We have so many mysteries in our collection at DPPL that it's tough to figure out what to read next. Some people like cozies - books without graphic violence that often take place in small villages, with amateur sleuths who seem to solve crimes faster than the police. Many of these cozies involve cats --->
and of course, many involve dogs. (Maggie is not fond of dog mysteries, although she does enjoy Rita Mae Brown's Mrs. Murphy series as that cat is so much smarter than Tee Tucker the dog.)
Other readers enjoy "hard-boiled" or "noir" mysteries. These are dark, more graphically violent, and usually feature a tough detective. One of the "classic" hard-boiled writers is Raymond Chandler with his tough guy detective Philip Marlowe. Michael Connelly, Ian Rankin, and Sara Paretsky are just a few authors who write in the hard-boiled style today. (Yes, I count V. I. Warshawsky as hard-boiled. She's a tough investigator who frequently gets beat up and her Chicago settings are always dark and gritty, especially in the later books in the series.) For more dark and gritty Chicago settings try State Street and Their Kind of Town by Richard Whittingham.
Of course there's loads of mysteries that fall in between cozy and hard-boiled. Janet Evanovich's Stephanie Plum series has plenty of violence, but it's tempered with lots of humor and crazy characters. (Did anyone count how many cars were destroyed in Finger Linkin' Fifteen?) Nevada Barr's Anna Pigeon series is slightly darker than Evanovich, but not quite in the hard-boiled category. Other middle of the mix authors might include Ben Rehder's Texas game warden series and In the Woods by Tana French.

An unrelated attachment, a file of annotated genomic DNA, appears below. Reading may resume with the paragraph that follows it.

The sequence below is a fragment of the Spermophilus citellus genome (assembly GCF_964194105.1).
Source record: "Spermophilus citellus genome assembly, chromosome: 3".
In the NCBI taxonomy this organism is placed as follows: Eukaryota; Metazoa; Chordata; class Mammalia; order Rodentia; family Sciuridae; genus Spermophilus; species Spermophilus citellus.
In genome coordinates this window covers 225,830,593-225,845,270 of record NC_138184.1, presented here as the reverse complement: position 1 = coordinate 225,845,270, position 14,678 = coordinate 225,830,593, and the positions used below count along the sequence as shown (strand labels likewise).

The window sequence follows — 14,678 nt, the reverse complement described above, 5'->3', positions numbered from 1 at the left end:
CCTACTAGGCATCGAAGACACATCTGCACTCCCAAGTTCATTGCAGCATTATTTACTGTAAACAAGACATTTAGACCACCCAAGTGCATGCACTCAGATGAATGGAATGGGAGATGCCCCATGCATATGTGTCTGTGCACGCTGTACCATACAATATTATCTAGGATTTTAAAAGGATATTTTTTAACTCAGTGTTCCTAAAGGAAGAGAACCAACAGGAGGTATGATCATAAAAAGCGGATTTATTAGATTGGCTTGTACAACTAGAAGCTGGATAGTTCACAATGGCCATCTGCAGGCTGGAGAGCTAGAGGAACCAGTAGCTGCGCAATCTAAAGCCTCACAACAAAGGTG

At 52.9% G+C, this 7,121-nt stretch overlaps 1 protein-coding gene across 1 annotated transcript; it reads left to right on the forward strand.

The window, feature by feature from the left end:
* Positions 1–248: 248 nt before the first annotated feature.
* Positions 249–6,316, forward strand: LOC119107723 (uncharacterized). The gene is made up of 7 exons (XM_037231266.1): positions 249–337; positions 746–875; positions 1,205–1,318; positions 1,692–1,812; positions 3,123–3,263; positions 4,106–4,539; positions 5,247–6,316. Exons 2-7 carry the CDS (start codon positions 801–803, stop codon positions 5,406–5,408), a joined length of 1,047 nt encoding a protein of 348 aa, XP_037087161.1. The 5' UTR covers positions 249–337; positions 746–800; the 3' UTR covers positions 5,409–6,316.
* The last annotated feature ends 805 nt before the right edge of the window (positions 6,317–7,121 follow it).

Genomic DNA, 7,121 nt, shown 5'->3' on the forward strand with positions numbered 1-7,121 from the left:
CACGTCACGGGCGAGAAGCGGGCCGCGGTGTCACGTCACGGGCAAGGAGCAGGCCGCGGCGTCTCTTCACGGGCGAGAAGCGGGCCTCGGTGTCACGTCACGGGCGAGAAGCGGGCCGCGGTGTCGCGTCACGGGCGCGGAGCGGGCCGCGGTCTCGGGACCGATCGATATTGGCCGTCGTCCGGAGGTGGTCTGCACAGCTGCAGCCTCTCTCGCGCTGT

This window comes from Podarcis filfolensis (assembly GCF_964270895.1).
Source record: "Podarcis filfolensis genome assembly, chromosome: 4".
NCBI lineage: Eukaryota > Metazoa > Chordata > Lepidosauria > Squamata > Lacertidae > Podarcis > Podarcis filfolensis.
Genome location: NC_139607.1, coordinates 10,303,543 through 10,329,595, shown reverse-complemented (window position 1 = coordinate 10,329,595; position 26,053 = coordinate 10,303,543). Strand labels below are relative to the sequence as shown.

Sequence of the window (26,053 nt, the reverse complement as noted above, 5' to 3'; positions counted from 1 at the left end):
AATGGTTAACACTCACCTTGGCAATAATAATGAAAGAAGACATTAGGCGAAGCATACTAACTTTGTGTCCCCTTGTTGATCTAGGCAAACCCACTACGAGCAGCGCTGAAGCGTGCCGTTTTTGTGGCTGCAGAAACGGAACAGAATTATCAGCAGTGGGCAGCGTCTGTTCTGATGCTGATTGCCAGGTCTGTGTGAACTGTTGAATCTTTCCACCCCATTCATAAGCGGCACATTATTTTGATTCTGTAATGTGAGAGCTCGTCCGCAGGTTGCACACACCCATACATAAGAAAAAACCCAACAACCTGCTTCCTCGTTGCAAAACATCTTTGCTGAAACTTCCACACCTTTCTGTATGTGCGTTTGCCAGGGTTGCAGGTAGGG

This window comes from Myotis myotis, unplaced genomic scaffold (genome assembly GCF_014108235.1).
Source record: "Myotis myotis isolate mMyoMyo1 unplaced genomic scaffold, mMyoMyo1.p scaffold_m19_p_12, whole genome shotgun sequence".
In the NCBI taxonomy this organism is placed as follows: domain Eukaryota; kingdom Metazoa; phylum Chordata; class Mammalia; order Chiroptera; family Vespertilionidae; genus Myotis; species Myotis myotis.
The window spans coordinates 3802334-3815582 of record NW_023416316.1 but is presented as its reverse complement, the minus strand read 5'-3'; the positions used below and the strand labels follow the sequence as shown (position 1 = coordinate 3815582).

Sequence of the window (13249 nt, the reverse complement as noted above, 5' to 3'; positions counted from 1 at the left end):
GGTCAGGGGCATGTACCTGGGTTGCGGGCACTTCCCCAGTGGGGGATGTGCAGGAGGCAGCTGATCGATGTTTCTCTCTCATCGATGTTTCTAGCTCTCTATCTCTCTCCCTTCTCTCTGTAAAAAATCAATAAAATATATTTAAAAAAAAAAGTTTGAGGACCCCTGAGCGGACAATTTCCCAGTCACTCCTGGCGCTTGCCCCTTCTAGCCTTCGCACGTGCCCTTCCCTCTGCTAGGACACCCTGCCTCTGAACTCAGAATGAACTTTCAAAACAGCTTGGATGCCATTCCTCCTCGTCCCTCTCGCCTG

Then we have historicals - think Anne Perry, Elizabeth Peters and the Maisie Dobbs series by Jacqueline Winspear. These books take you to a special time and place in the past.
And don't forget British police procedurals - Peter Robinson, Elizabeth George, P. D. James, and Caroline Graham are just a few of the authors writing about modern police action in Britain.
There's something for everyone, including loads of sub-genres - pets, culinary cozies, knitting mysteries, tea-shop settings, quilting, candle-making, teddy bear collecting, and on and on it goes.
Stop by the 3rd floor Readers' Services desk for more mystery ideas and let us know about your favorite, or least favorite, mystery style. We want to have your comments!
Posted by Linda K. (and her cat Maggie)